Risk and strategy are not sufficiently linked in the boardroom discussions of a significant proportion of UK audit committee members, according to new research.
A survey by KPMG examining the reaction to revisions to the UK Corporate Governance Code found that only 51% of respondents could say that risk and strategy were considered together when raised in boardrooms.
Tim Copnell, chairman of KPMG Audit Committee Institute, said: “The complexity and global volatility that we’re seeing—swings in commodity prices and currencies, a decelerating China, uncertainty in geopolitical hotspots, technology innovation, and disruptive business models—are clearly impacting the board’s involvement in strategy and risk.
“But there is a danger that many boards are seeing risk management as a ‘bolt-on’ exercise which potentially leaves them exposed to the strategic risks that could affect the company as well as its long-term viability.”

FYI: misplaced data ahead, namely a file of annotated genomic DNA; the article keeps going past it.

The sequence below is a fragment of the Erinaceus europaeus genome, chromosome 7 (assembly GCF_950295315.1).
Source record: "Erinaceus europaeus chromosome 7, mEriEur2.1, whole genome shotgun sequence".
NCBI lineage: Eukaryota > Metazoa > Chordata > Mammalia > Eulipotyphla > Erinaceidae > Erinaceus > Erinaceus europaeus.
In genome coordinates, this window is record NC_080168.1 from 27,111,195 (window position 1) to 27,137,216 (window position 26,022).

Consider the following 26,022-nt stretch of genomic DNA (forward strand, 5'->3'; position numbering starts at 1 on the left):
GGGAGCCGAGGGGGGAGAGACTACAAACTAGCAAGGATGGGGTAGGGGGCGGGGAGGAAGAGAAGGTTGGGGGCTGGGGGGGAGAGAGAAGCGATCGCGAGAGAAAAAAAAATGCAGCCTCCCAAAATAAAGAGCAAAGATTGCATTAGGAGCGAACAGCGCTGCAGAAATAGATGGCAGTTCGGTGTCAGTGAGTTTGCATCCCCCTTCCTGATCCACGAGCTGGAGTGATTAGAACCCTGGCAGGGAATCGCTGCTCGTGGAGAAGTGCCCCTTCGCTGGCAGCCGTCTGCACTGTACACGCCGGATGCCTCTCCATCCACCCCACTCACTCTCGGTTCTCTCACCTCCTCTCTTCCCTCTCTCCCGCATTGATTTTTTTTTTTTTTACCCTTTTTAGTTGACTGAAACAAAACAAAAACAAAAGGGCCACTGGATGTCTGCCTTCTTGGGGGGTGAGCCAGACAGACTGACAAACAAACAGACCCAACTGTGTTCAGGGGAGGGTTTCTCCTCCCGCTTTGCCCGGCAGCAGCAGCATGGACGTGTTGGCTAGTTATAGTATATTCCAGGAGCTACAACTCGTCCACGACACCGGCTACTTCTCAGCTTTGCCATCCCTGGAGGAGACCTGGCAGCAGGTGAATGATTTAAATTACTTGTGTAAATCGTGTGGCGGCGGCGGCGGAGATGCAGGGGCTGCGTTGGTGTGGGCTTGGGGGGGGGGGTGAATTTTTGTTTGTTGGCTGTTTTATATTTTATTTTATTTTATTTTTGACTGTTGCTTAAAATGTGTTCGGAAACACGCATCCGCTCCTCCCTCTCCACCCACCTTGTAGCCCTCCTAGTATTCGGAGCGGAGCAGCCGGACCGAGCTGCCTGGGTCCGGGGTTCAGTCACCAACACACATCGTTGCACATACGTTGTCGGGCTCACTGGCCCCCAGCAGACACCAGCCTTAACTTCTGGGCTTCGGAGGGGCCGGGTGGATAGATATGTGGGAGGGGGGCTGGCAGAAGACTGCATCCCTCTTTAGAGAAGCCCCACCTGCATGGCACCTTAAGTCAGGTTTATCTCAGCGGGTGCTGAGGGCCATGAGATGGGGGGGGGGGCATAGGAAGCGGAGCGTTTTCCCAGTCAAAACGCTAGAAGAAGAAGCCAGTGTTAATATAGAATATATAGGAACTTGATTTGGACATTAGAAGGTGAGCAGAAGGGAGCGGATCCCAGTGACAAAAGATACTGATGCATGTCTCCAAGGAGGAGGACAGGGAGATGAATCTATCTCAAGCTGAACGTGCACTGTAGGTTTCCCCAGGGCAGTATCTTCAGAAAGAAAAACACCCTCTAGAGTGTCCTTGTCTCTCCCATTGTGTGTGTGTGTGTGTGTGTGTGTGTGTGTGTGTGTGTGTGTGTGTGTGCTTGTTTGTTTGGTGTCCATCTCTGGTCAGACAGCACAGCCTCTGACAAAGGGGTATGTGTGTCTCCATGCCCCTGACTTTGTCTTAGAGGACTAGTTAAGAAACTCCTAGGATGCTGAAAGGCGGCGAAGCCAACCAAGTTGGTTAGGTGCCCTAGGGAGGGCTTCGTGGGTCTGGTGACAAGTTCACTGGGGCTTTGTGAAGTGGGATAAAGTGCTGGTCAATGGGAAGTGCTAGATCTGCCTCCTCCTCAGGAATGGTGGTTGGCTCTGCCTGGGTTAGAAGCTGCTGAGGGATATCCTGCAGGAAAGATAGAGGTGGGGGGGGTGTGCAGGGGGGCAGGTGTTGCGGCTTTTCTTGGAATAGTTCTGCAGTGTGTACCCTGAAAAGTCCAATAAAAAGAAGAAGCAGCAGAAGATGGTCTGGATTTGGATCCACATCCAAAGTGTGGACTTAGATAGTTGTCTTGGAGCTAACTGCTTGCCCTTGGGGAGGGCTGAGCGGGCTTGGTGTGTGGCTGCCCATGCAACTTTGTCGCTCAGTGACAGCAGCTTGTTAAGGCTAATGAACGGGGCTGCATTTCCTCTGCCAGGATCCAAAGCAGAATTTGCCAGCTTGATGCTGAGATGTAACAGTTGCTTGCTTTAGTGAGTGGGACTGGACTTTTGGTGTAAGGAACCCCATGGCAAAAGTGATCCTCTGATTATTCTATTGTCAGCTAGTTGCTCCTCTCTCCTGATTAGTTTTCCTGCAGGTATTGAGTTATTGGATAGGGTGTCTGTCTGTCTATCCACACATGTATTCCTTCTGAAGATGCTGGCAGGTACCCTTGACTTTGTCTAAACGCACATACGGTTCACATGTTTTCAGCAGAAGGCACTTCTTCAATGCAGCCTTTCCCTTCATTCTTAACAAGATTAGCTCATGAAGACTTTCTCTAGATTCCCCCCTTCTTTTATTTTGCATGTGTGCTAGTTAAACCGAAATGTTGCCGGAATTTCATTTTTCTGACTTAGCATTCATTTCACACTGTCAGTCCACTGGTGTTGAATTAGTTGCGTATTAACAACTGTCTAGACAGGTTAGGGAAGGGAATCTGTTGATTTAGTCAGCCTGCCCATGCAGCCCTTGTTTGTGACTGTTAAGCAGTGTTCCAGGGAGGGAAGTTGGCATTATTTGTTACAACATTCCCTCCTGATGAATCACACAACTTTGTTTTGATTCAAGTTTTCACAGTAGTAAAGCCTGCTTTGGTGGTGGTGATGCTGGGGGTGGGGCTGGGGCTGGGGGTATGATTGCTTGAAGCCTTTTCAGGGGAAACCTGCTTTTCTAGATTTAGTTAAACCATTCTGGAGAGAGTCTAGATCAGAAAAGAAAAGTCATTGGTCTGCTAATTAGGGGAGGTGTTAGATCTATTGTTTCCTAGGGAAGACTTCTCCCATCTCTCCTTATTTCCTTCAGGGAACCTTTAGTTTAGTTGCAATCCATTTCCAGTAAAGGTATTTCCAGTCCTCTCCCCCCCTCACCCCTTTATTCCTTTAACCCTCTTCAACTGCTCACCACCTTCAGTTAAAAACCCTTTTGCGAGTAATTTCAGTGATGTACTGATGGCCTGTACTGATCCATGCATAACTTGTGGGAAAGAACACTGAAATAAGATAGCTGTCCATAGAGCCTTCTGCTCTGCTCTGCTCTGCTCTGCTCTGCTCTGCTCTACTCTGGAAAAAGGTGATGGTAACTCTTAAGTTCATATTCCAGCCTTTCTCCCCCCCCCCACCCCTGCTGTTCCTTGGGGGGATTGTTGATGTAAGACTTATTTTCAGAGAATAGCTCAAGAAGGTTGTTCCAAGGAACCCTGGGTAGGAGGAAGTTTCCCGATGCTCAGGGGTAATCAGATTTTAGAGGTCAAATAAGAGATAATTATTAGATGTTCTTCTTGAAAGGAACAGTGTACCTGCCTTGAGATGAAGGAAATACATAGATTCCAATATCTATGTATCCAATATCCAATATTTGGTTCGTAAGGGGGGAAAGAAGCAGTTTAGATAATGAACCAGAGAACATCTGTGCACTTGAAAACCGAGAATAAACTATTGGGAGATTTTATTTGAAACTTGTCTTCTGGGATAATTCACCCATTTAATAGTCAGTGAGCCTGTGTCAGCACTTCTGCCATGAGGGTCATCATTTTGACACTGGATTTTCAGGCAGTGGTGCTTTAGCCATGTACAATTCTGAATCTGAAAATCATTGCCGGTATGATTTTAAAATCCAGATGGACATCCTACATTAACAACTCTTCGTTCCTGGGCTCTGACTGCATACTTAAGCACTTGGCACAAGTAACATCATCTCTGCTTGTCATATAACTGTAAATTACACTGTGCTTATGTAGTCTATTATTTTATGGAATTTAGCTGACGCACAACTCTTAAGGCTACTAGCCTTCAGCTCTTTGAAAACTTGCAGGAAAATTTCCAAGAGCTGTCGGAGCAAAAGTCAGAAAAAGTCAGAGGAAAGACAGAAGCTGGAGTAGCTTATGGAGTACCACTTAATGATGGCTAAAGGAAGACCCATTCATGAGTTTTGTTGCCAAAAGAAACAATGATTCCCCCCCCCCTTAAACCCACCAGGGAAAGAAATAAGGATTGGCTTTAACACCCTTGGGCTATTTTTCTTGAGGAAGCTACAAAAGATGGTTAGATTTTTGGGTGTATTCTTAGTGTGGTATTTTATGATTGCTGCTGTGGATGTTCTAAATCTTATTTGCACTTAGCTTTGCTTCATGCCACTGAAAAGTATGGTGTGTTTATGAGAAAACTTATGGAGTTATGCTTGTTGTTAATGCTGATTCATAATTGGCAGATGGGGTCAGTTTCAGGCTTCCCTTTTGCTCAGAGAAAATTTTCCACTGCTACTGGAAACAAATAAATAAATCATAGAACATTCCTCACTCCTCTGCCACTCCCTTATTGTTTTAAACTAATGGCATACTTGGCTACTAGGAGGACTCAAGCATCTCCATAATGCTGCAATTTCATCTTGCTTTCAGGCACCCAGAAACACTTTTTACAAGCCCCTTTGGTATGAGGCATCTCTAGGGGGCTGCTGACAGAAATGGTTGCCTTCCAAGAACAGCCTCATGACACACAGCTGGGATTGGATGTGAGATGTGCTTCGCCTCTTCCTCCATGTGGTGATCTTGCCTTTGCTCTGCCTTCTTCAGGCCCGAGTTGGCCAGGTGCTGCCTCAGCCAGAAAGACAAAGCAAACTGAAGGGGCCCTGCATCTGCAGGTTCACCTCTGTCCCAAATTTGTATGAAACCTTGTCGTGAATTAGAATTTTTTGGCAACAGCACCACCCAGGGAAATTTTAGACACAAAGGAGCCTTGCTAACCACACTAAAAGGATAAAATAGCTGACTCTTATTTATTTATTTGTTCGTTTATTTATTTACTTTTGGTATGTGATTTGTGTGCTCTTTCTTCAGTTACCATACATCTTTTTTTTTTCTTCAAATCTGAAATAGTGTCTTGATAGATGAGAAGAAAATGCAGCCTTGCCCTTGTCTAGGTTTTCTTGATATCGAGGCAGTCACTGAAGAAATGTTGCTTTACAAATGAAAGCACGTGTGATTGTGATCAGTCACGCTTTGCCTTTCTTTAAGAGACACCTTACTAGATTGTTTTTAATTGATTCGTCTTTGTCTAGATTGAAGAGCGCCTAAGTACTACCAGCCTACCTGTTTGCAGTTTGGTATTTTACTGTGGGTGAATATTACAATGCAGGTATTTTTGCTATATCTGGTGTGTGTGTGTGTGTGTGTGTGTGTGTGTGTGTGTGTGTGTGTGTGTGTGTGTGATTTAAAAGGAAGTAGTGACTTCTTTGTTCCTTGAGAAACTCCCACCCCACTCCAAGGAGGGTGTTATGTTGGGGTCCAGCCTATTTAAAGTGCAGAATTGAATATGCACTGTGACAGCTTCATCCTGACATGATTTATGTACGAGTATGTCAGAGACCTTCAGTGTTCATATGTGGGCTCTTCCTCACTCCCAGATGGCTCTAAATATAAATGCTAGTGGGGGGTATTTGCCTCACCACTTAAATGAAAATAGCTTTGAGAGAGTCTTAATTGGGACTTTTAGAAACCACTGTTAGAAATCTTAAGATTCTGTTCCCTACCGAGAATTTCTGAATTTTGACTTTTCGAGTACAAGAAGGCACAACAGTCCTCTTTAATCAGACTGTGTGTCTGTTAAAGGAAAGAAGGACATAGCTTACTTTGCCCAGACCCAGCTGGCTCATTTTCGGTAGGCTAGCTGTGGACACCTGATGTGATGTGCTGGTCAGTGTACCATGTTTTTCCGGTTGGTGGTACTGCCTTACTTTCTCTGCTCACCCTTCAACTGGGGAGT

Last year the UK Corporate Governance Code was revised with fresh guidance for boards to make a robust assessment of the principal risk to their company’s business model and its ability to deliver its strategy.
A hefty 67% of those polled said their audit committee had increased its involvement in strategy formulation, while 62% said their involvement in monitoring strategy execution had risen.
Despite cyber-security becoming increasingly problematic for companies, 39% said their full boards should be devoting more time to the issue.
Copnell added: “Unfortunately, there remains a dearth of cyber and wider technology expertise on boards. Fifty percent of UK respondents recognise this need very well, but the risk and opportunities are so large, someone on the board has to know the right questions to ask and be in a position to understand the answers.”
KPMG’s full report can be found here.